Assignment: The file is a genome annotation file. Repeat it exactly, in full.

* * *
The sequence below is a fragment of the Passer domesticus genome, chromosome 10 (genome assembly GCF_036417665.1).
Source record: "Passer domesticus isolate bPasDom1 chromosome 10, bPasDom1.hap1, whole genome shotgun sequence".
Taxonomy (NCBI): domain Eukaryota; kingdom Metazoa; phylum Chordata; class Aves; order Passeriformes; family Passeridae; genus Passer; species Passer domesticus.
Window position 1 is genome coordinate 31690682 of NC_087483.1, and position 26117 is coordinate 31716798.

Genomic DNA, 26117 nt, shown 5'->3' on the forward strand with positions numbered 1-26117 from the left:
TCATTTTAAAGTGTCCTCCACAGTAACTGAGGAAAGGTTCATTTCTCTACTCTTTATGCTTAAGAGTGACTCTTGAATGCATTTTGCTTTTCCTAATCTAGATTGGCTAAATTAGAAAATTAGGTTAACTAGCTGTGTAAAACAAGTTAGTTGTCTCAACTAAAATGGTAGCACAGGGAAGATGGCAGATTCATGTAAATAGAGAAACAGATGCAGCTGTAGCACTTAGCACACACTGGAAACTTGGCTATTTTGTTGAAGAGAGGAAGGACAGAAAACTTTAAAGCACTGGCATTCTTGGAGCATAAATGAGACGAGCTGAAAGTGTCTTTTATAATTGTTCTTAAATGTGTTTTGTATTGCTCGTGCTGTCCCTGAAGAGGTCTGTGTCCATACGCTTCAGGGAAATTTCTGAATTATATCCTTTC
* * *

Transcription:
The sequence below is a fragment of the Passer domesticus genome, chromosome 10 (genome assembly GCF_036417665.1).
Source record: "Passer domesticus isolate bPasDom1 chromosome 10, bPasDom1.hap1, whole genome shotgun sequence".
Taxonomy (NCBI): domain Eukaryota; kingdom Metazoa; phylum Chordata; class Aves; order Passeriformes; family Passeridae; genus Passer; species Passer domesticus.
Window position 1 is genome coordinate 31690682 of NC_087483.1, and position 26117 is coordinate 31716798.

Genomic DNA, 26117 nt, shown 5'->3' on the forward strand with positions numbered 1-26117 from the left:
TCATTTTAAAGTGTCCTCCACAGTAACTGAGGAAAGGTTCATTTCTCTACTCTTTATGCTTAAGAGTGACTCTTGAATGCATTTTGCTTTTCCTAATCTAGATTGGCTAAATTAGAAAATTAGGTTAACTAGCTGTGTAAAACAAGTTAGTTGTCTCAACTAAAATGGTAGCACAGGGAAGATGGCAGATTCATGTAAATAGAGAAACAGATGCAGCTGTAGCACTTAGCACACACTGGAAACTTGGCTATTTTGTTGAAGAGAGGAAGGACAGAAAACTTTAAAGCACTGGCATTCTTGGAGCATAAATGAGACGAGCTGAAAGTGTCTTTTATAATTGTTCTTAAATGTGTTTTGTATTGCTCGTGCTGTCCCTGAAGAGGTCTGTGTCCATACGCTTCAGGGAAATTTCTGAATTATATCCTTTC